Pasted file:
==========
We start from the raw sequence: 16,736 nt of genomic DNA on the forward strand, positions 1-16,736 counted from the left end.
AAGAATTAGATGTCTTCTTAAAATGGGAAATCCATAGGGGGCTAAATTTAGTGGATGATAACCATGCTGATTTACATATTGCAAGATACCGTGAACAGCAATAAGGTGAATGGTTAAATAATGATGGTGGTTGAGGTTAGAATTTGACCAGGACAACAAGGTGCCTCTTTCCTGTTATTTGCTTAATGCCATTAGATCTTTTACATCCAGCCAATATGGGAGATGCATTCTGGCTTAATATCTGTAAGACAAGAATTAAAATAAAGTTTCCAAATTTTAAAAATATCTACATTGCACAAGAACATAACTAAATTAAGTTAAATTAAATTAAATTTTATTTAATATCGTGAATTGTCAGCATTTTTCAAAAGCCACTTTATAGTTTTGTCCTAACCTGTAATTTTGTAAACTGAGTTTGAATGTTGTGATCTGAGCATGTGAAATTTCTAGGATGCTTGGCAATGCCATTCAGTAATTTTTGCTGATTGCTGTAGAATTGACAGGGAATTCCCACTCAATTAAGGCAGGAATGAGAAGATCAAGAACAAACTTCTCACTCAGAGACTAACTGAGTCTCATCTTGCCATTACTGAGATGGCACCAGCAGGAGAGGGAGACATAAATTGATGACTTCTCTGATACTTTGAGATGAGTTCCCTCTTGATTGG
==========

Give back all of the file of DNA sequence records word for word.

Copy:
We start from the raw sequence: 16,736 nt of genomic DNA on the forward strand, positions 1-16,736 counted from the left end.
AAGAATTAGATGTCTTCTTAAAATGGGAAATCCATAGGGGGCTAAATTTAGTGGATGATAACCATGCTGATTTACATATTGCAAGATACCGTGAACAGCAATAAGGTGAATGGTTAAATAATGATGGTGGTTGAGGTTAGAATTTGACCAGGACAACAAGGTGCCTCTTTCCTGTTATTTGCTTAATGCCATTAGATCTTTTACATCCAGCCAATATGGGAGATGCATTCTGGCTTAATATCTGTAAGACAAGAATTAAAATAAAGTTTCCAAATTTTAAAAATATCTACATTGCACAAGAACATAACTAAATTAAGTTAAATTAAATTAAATTTTATTTAATATCGTGAATTGTCAGCATTTTTCAAAAGCCACTTTATAGTTTTGTCCTAACCTGTAATTTTGTAAACTGAGTTTGAATGTTGTGATCTGAGCATGTGAAATTTCTAGGATGCTTGGCAATGCCATTCAGTAATTTTTGCTGATTGCTGTAGAATTGACAGGGAATTCCCACTCAATTAAGGCAGGAATGAGAAGATCAAGAACAAACTTCTCACTCAGAGACTAACTGAGTCTCATCTTGCCATTACTGAGATGGCACCAGCAGGAGAGGGAGACATAAATTGATGACTTCTCTGATACTTTGAGATGAGTTCCCTCTTGATTGG